Right now it seems almost as if Sarah Palin’s political action committee has one goal and one goal only: Discredit the movie “Game Change.”
Based on a book by journalists Mark Halperin and John Heilemann of the same name, the HBO film focuses on Arizona Sen. John McCain’s decision to pick Palin as his running mate in 2008. According to news reports, the film depicts Palin as unstable, unprepared and under-informed on world affairs. “Game Change” debuts March 10 on HBO.
While Palin and her aides have yet to see the movie, that fact hasn’t stopped them from relentlessly attacking the film. Two weeks ago, SarahPAC treasurer Tim Crawford told The Fix that he expected the movie to be filled with inaccuracies. Former aide Meg Stapleton called it “sick.” Palin herself told Fox News the book was “based on a false narrative.”
Now SarahPAC is out with its own trailer rebutting the film, “Game Change We Can Believe In,” saying the film “presents a history that never happened.”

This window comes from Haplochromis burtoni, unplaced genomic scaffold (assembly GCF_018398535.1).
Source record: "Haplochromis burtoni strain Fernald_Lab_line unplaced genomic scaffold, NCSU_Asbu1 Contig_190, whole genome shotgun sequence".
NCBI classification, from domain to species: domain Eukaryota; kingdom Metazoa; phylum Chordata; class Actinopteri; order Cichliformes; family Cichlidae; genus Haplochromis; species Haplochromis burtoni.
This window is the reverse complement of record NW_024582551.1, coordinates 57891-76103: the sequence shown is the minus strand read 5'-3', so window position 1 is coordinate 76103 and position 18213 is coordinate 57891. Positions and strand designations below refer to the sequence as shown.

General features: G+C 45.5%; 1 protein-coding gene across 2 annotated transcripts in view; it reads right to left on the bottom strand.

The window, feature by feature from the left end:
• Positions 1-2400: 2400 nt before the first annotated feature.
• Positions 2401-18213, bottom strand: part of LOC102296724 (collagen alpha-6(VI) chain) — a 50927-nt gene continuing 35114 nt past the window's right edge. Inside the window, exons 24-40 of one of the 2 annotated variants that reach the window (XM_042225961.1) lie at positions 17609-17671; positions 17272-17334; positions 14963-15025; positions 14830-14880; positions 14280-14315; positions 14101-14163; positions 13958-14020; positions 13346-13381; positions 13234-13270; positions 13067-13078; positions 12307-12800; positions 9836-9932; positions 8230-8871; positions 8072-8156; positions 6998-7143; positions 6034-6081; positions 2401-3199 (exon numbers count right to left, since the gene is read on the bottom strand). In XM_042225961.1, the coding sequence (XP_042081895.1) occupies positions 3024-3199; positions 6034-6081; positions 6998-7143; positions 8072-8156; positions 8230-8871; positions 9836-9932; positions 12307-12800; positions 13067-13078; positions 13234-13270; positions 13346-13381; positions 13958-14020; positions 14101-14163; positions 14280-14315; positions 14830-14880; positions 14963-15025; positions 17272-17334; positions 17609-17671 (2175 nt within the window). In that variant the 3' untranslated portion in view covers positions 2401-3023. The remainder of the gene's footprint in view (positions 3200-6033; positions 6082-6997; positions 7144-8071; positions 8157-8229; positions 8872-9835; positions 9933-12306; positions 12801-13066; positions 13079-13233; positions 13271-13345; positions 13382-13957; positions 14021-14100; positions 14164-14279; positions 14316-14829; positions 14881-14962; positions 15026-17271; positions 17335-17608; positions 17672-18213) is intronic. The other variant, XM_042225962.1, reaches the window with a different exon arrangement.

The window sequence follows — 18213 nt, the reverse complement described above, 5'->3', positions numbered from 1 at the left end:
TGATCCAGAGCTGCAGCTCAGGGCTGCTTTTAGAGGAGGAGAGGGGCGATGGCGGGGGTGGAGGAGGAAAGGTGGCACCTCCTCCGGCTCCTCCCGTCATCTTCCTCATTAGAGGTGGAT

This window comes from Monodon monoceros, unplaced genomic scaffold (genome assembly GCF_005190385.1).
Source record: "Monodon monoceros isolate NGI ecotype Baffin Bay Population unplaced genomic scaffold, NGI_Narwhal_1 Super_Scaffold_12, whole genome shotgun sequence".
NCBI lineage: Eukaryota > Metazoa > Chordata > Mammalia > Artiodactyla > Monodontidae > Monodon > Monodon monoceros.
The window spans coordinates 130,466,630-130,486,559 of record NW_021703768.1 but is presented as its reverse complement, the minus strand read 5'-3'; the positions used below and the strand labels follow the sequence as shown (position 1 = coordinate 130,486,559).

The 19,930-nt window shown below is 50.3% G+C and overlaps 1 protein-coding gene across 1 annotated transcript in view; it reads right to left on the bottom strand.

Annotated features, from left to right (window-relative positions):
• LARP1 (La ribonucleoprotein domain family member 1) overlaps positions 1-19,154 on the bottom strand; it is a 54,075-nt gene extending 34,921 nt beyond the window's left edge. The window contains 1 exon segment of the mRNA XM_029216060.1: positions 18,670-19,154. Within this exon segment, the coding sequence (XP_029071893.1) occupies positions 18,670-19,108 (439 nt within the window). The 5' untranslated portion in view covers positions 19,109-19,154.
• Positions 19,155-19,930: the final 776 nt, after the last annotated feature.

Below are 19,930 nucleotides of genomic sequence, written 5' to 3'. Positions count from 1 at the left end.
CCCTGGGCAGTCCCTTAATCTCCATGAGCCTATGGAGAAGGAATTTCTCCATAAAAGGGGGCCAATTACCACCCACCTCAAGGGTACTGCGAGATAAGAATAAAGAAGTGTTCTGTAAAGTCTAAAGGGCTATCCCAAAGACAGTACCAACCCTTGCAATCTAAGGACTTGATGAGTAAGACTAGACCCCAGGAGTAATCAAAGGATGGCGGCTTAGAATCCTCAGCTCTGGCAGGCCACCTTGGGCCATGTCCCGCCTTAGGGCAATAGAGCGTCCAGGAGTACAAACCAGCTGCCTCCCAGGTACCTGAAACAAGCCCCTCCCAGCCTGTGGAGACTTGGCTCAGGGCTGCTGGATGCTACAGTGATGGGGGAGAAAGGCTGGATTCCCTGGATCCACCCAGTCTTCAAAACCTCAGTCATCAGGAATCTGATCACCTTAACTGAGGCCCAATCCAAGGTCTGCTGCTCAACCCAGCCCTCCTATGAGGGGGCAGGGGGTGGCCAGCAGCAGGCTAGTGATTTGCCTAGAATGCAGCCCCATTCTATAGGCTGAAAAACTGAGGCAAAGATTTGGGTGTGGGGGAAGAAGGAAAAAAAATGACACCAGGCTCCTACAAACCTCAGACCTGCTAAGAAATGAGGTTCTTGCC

Palin’s version uses clips from her 2008 convention speech along with praise from members of McCain’s team to argue that she gave the campaign a much-needed boost. In an e-mail promoting the video, her team urges HBO to label the film “fiction.”
(It’s worth noting that two of the aides featured in SarahPAC’s trailer — Steve Schmidt and Nicole Wallace — say they found the movie to be accurate.)
Why is Palin and her team so focused on badmouthing “Game Change”?
Palin has always been concerned with her public image and how she is perceived both within the Republican party and outside of it. Since she isn’t in office or running for office at the moment, her power in the public dialogue is based entirely on the perception of her prominence and influence within the Republican Party. And a big part of that reputation is built on what exactly her role was in the McCain campaign.
Palin would like to be remembered as the maverick who was too principled and independent for presidential politics, not the amateur who couldn’t cut it in the big leagues.
Palin has also always had trouble ignoring her critics, a reflexive defensiveness that has dogged her since 2008. Taking on “Game Change” may only give HBO more buzz, but she continues anyway.